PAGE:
In 2007, people were sleeping outside of stores, waiting in lines for the opportunity to buy the first iPhone. Most stores were sold out for months and people were willing to endure the snow, rain, a sleepless night, just for the chance to get one.
Around this time, a YouTube video sprung up. It was a man with a blender, and a coveted iPhone sitting inside.
Invariably, those cold patrons on that sidewalk saw it with pain in their eyes.
“Will it blend?”
Unfortunately, it would.
Today, this channel has more than 290 million views. Each video costs only $50 to make. Test items include marbles, glow sticks, golf balls, countless cell phones, a Justin Bieber album.
Blendtec's success isn’t just the videos. It is the blenders and an unintentional innovation.
If It Could Blend a Few Pool Balls, It Would Have No Issues With Ice and Fruit
The founder, Tom Dickson, is a quirky engineer from Utah and not the most likely of blender innovators. His prior experience was working on designs of various IUDs in the birth control industry. However, he was a pro-life Mormon who had a lot of moral heartburn with his choice of work. So he took up a side hobby of creating household items.
In the 1990s, he read about smoothie stores having continuing problems with their blenders, he went to his lab to start working on the answer.
Engineers have this famous reputation among business folk. If you ask an engineer to design a steering wheel for your new minivans, they’ll come back with a bulletproof steering wheel, that has built-in magnets, wifi, Bluetooth, a deployable parachute, and can withstand a nuclear bomb — and also costs $35,000 per steering wheel.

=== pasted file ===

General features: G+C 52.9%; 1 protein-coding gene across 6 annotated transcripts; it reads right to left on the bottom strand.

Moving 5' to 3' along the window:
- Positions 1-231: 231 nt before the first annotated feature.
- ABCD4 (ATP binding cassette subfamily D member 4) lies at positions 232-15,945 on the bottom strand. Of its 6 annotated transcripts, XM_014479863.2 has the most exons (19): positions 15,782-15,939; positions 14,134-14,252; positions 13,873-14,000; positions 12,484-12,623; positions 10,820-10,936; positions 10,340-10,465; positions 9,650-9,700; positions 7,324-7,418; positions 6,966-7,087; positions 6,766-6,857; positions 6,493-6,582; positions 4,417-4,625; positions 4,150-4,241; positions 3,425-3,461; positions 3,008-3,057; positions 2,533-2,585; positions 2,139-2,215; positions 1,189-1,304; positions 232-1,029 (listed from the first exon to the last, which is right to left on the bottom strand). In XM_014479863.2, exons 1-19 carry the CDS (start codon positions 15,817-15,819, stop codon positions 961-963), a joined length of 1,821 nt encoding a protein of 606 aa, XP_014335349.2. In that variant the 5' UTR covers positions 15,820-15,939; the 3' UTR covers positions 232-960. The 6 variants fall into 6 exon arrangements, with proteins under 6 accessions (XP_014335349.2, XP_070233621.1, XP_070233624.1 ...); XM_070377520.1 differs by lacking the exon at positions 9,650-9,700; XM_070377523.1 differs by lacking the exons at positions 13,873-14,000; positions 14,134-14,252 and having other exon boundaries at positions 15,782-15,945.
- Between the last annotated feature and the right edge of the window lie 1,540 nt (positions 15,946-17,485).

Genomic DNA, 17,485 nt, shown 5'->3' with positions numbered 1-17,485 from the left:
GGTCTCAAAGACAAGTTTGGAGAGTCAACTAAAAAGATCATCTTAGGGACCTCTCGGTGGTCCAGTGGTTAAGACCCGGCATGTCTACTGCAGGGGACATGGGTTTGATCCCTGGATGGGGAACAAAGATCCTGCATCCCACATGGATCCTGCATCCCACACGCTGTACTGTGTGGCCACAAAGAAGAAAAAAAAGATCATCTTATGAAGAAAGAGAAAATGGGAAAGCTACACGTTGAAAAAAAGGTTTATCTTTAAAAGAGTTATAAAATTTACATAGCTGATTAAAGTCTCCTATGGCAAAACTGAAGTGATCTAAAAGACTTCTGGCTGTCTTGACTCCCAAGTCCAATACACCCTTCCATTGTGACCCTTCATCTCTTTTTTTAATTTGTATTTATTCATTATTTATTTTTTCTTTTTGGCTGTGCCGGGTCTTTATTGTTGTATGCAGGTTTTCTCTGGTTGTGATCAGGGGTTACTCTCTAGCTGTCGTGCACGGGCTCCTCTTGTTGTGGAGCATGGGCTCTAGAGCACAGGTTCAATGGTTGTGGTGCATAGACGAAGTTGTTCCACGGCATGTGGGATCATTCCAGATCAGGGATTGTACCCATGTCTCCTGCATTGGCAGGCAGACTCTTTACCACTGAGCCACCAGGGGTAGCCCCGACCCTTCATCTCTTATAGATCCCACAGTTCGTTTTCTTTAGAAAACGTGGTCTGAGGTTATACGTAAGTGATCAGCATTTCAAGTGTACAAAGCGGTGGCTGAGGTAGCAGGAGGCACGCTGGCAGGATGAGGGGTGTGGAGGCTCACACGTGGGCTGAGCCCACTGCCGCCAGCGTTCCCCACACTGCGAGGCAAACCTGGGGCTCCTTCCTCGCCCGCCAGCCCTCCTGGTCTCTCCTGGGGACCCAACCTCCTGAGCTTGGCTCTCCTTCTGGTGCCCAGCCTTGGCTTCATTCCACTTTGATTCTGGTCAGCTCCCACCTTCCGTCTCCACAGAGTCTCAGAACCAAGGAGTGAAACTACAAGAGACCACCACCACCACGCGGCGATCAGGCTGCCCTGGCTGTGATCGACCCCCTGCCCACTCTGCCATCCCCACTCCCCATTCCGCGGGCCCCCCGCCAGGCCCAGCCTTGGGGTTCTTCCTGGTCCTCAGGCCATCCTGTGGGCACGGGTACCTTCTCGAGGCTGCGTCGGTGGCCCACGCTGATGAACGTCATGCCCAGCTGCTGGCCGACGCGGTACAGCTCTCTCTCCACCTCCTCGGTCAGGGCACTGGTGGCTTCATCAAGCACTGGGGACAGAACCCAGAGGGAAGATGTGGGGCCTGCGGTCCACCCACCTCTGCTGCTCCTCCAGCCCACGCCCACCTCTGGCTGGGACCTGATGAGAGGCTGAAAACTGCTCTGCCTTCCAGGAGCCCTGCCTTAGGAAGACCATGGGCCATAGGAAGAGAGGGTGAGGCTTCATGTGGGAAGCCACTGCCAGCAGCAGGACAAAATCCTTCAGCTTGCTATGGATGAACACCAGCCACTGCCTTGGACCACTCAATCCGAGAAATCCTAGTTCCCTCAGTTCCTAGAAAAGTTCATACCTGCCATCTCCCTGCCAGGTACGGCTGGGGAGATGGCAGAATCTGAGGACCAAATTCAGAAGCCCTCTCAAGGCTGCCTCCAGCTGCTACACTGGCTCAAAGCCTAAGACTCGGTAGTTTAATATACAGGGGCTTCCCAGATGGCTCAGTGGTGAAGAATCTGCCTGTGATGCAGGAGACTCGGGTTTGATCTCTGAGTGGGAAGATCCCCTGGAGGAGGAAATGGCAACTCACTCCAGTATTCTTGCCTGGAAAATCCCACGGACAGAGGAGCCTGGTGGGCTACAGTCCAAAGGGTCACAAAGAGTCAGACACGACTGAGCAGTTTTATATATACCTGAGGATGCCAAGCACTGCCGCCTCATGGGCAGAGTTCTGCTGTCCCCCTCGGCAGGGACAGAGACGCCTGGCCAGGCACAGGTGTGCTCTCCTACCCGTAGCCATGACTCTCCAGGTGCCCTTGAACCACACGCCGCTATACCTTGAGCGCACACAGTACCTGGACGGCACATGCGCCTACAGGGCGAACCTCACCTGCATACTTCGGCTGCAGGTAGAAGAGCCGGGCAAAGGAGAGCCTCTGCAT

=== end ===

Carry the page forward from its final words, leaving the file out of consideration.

Tom was a bit more pragmatic but not by much. His ultimate-destroyer-mode blender innovation was discovered by accident. He’d worked at a metal shop in his early years and had a degree in manufacturing engineering. He knew how to make things.
He knew wanted his blender to be very strong and able to blend very difficult objects. He reasoned that if it could blend a few pool balls, it would have no issues with ice and fruits.
His four-inch blades proved too big for the blender container. He folded the ends of blades upwards, just as a placeholder for testing.
It blended and did so perfectly. He even tested it with a block of wood and everything shredded.
But when he cut the wings off, strangely, the blender didn’t work. It was clunky and loud and didn’t grind the wood down to dust. So he stuck with his winged design and patented it.
His YouTube videos were simply an extension of the actual tests he does in his engineering lab. He never expected to hijack the internet. This is the power of experimentation. You have to keep trying new things. Among all the duds, is a lurking viral smash.
His blender design was so effective it was stolen by a competitor, Vitamix, who he took to federal court, winning $24 million.
Blendtec Rode a Viral Wave to Massive Sales
I’m not certain why people are obsessed with blending videos. We all have an element of chaos in us. Most of us have experienced the inner desire to break a television remote or shoddy piece of electronics. I suspect “Will it blend?” tapped into that. With its own blend of randomness and early-YouTube cringey-ness, Blendtec rode a viral wave to massive sales. But it all started with a quality design.
Dickson’s company now employs more than 500 employees. They sell these blenders almost entirely to businesses. They are commercial grade and designed to endure lots of punishment at restaurants and smoothie joints. The machines pay for themselves over time. Many of your smoothies at Smoothie King and Tropical Smoothie the like are made using these blenders.
There is certainly value in paying for quality. Those $20 Walmart blenders overheat and break after a few uses. Heck, I’m not even sure they can blend butter.
No, Tom. I don’t need a $999 blender at this time, nor any blender. The $999 blender would be a statuesque reminder of my habit of overspending.
Even further, I am not prepared to hold such power. It seems nothing more than a modified woodchipper. I’m too afraid it might self-realize and destroy my entire house, leaving me alone in this world to fend for myself.
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